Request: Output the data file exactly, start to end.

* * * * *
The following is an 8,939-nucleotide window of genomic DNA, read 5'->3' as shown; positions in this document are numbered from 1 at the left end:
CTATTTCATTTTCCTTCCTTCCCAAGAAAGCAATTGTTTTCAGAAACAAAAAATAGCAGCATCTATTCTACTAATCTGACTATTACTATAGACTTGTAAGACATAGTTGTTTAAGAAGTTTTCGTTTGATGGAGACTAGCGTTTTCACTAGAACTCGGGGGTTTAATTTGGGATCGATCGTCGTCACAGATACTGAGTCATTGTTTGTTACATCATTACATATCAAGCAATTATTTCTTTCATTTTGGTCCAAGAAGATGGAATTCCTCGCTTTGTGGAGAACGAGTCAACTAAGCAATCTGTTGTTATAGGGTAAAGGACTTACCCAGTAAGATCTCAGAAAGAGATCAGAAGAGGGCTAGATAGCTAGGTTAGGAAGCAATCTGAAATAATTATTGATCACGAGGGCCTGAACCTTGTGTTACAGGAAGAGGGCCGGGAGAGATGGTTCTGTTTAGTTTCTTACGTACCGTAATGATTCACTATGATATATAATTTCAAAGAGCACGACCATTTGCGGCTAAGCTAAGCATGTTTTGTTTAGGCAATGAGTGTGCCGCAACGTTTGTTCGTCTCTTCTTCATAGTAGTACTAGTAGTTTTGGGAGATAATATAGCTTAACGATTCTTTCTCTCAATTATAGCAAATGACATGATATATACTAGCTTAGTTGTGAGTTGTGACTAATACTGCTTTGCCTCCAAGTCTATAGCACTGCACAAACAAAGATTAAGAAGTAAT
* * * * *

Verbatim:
The following is an 8,939-nucleotide window of genomic DNA, read 5'->3' as shown; positions in this document are numbered from 1 at the left end:
CTATTTCATTTTCCTTCCTTCCCAAGAAAGCAATTGTTTTCAGAAACAAAAAATAGCAGCATCTATTCTACTAATCTGACTATTACTATAGACTTGTAAGACATAGTTGTTTAAGAAGTTTTCGTTTGATGGAGACTAGCGTTTTCACTAGAACTCGGGGGTTTAATTTGGGATCGATCGTCGTCACAGATACTGAGTCATTGTTTGTTACATCATTACATATCAAGCAATTATTTCTTTCATTTTGGTCCAAGAAGATGGAATTCCTCGCTTTGTGGAGAACGAGTCAACTAAGCAATCTGTTGTTATAGGGTAAAGGACTTACCCAGTAAGATCTCAGAAAGAGATCAGAAGAGGGCTAGATAGCTAGGTTAGGAAGCAATCTGAAATAATTATTGATCACGAGGGCCTGAACCTTGTGTTACAGGAAGAGGGCCGGGAGAGATGGTTCTGTTTAGTTTCTTACGTACCGTAATGATTCACTATGATATATAATTTCAAAGAGCACGACCATTTGCGGCTAAGCTAAGCATGTTTTGTTTAGGCAATGAGTGTGCCGCAACGTTTGTTCGTCTCTTCTTCATAGTAGTACTAGTAGTTTTGGGAGATAATATAGCTTAACGATTCTTTCTCTCAATTATAGCAAATGACATGATATATACTAGCTTAGTTGTGAGTTGTGACTAATACTGCTTTGCCTCCAAGTCTATAGCACTGCACAAACAAAGATTAAGAAGTAAT